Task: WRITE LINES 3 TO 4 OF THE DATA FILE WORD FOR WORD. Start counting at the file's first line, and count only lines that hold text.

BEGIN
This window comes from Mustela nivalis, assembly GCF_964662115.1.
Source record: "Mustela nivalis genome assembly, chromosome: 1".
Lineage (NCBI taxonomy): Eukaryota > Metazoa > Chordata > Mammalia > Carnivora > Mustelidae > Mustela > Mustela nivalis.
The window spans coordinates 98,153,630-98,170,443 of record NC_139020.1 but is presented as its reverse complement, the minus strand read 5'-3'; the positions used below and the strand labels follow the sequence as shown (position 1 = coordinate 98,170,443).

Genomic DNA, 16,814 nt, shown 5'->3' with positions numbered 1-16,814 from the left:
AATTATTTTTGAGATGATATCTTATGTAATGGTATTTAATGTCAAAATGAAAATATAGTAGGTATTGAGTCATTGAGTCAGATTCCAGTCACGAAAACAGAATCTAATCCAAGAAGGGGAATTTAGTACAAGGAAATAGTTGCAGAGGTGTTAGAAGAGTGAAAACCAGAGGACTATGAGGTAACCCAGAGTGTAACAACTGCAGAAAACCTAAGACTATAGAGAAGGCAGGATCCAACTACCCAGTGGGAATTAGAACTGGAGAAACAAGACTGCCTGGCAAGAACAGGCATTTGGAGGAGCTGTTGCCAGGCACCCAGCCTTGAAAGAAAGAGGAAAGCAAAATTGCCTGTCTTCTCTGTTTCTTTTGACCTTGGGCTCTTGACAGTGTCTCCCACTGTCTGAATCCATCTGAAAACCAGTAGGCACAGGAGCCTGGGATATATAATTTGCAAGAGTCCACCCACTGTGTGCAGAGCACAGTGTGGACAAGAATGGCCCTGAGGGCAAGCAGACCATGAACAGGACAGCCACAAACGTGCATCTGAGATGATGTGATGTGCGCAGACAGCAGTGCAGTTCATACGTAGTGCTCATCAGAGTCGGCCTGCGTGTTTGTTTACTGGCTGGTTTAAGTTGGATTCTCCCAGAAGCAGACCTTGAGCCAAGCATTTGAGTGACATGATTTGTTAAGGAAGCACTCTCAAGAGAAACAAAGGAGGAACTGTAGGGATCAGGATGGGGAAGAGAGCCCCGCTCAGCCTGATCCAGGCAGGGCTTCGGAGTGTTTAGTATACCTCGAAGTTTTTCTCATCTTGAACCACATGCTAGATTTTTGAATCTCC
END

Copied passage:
Lineage (NCBI taxonomy): Eukaryota > Metazoa > Chordata > Mammalia > Carnivora > Mustelidae > Mustela > Mustela nivalis.
The window spans coordinates 98,153,630-98,170,443 of record NC_139020.1 but is presented as its reverse complement, the minus strand read 5'-3'; the positions used below and the strand labels follow the sequence as shown (position 1 = coordinate 98,170,443).